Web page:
The Piermont Marsh plant community is dominated by an invasive species of a plant called Phragmites. This European variety of a common plant was probably introduced to North America by accident (early European sailors used it as packing material in the cargo holds of ships and then discarded it when they unpacked at their destination); and it has been spreading throughout the region. The invasive variety tends to out compete other plants and the reduced diversity in the plant community supports a reduced population of other kinds of species that live there. That said, the Marsh does support a large community of plant, animal, bird and aquatic species.
The Cornell Lab of Ornithology maintains a list of bird species that have been sighted by citizen scientists (the author included). You can find that list, here: https://ebird.org/hotspot/L3024990. The highlights include bald eagle, osprey, belted kingfisher, peregrine falcon, herons, egrets, canada geese, red-winged blackbirds and various types of ducks.
Aquatic species of note include diamondback terrapin and snapping turtles, as well as a large community of fiddler crabs, atlantic mud crabs, blue crabs, eels, snails, grass shrimp, and fish, including menhaden, sliversides, mummichog, as well as many other aquatic species typically found in a salt marsh in this area.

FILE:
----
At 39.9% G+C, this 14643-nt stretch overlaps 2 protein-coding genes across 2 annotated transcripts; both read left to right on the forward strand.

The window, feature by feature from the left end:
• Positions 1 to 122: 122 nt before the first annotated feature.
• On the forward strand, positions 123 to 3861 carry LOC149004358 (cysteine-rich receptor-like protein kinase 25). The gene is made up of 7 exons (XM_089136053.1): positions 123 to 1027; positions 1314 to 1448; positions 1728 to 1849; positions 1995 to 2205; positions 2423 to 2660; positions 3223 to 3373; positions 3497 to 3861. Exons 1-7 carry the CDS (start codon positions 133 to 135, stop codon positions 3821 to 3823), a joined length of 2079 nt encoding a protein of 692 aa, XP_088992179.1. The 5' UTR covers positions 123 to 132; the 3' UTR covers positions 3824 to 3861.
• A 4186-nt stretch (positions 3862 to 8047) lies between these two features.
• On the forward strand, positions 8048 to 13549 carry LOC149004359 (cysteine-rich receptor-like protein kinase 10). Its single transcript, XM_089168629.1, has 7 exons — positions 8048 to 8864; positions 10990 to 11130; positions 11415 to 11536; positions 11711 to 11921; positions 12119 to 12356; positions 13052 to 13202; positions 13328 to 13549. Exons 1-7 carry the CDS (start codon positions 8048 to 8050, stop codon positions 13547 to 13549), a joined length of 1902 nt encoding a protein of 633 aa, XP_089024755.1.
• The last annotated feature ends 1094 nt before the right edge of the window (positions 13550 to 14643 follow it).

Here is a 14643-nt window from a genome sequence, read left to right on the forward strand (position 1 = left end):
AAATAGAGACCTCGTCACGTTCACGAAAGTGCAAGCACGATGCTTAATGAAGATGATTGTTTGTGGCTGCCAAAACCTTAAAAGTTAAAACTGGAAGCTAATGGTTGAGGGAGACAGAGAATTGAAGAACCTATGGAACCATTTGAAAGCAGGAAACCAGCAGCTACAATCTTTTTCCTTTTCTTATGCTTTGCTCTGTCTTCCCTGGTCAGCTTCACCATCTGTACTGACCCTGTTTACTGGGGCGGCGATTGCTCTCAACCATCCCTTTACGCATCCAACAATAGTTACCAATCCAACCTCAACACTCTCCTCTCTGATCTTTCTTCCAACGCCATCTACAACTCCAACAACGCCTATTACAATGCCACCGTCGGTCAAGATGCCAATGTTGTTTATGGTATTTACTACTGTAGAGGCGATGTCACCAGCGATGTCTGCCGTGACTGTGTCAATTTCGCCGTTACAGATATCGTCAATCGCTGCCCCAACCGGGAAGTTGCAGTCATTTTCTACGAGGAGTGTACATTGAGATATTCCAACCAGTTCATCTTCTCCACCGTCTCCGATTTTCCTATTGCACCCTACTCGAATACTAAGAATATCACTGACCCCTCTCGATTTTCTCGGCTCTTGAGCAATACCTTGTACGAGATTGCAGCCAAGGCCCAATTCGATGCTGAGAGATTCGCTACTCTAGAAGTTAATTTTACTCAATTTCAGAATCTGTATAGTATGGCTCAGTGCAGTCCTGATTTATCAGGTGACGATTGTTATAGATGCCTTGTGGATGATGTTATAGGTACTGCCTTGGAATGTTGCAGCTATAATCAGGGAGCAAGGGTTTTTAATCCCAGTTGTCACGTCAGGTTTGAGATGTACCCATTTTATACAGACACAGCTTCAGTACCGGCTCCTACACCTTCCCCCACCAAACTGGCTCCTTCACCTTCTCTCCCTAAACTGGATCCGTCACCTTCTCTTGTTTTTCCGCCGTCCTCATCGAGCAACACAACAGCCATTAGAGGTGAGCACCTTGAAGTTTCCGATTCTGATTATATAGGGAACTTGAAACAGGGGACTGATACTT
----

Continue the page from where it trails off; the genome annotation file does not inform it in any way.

The marsh is also important to many mammals in the area, including muskrats, who make their homes directly in the banks of the many channels which wind through the wetland.
Visit the wildlife photo gallery on this site to see pictures of some of the many creatures that inhabit the area in and around marsh.
The Department of Environmental Conservation has a plan to rehabilitate the Piermont Marsh by eradicating the Phragmites and allowing the re-growth of a more diverse plant and animal community. More information, including a link to the draft plan, can be found, here: https://www.dec.ny.gov/lands/92365.html. Many members of the Piermont community, which includes several eminent scientists from Lamont Doherty Earth Observatory, are concerned with the plan, including the proposed use of the herbicide Glyphosate to kill the Phragmites. You can find out more about their concerns through the detailed response of several Lamont scientists, here: http://www.ldeo.columbia.edu/users/menke/talks/consensus/ConsensusStatement.pdf